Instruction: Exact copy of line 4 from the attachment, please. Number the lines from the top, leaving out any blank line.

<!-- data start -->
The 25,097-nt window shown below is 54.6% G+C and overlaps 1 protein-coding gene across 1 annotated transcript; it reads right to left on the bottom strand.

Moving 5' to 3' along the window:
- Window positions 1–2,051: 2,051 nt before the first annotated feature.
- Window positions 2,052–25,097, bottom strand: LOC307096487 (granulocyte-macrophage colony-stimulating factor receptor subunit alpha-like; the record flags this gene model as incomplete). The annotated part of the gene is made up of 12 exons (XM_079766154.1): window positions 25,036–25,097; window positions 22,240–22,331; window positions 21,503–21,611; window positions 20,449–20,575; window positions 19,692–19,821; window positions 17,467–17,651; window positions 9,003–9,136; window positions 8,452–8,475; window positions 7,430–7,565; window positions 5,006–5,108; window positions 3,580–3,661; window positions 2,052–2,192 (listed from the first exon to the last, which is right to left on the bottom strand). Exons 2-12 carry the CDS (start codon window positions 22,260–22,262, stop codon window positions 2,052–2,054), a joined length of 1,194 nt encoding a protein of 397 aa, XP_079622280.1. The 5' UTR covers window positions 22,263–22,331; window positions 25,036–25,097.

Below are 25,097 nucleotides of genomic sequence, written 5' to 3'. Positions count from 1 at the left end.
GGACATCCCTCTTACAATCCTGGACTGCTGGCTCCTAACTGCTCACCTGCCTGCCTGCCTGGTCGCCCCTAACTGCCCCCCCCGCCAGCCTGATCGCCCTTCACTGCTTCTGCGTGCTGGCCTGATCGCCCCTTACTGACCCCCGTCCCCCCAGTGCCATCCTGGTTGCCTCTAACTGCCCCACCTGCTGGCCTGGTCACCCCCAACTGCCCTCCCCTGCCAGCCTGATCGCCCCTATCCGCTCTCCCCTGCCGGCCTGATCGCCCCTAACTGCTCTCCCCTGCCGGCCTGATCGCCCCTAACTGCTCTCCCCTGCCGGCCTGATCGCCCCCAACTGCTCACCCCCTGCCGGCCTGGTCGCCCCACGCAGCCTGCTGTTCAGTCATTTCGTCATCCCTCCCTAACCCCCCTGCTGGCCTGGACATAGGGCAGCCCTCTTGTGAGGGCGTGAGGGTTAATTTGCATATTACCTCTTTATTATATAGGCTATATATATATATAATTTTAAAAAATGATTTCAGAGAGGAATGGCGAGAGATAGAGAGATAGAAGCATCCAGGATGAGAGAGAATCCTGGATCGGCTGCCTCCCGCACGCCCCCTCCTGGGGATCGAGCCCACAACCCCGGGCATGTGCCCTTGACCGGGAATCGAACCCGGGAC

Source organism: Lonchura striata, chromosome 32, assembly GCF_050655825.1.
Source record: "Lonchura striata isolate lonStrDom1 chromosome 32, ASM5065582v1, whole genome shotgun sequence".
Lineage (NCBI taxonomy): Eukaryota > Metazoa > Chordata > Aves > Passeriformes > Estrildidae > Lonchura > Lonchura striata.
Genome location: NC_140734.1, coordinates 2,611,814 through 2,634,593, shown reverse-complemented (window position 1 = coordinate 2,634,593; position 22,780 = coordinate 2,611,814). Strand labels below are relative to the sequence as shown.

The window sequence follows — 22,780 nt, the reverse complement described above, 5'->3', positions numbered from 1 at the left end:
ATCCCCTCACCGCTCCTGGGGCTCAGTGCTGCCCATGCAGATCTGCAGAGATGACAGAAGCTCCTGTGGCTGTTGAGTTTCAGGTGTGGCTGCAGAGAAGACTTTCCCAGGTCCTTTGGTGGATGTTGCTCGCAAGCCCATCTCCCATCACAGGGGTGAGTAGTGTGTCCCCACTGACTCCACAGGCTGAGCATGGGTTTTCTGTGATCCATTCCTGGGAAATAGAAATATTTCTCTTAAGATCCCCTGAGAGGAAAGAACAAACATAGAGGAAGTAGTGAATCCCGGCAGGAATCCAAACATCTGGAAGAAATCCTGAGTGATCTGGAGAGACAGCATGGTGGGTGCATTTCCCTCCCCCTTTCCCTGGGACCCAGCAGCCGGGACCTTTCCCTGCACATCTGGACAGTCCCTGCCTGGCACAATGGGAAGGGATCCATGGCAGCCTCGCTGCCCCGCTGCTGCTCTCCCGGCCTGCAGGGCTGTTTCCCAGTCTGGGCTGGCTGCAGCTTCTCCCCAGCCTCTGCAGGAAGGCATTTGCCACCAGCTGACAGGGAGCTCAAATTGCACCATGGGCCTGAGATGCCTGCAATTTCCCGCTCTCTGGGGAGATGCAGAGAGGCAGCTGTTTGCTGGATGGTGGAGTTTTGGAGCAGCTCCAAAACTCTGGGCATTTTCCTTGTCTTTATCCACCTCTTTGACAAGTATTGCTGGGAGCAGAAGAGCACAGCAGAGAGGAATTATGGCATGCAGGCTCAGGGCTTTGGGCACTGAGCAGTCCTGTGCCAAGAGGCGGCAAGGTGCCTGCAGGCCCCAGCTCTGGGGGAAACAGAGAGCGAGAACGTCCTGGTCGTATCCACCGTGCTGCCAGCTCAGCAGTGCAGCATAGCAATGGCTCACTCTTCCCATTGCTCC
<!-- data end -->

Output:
- Window positions 2,052–25,097, bottom strand: LOC307096487 (granulocyte-macrophage colony-stimulating factor receptor subunit alpha-like; the record flags this gene model as incomplete). The annotated part of the gene is made up of 12 exons (XM_079766154.1): window positions 25,036–25,097; window positions 22,240–22,331; window positions 21,503–21,611; window positions 20,449–20,575; window positions 19,692–19,821; window positions 17,467–17,651; window positions 9,003–9,136; window positions 8,452–8,475; window positions 7,430–7,565; window positions 5,006–5,108; window positions 3,580–3,661; window positions 2,052–2,192 (listed from the first exon to the last, which is right to left on the bottom strand). Exons 2-12 carry the CDS (start codon window positions 22,260–22,262, stop codon window positions 2,052–2,054), a joined length of 1,194 nt encoding a protein of 397 aa, XP_079622280.1. The 5' UTR covers window positions 22,263–22,331; window positions 25,036–25,097.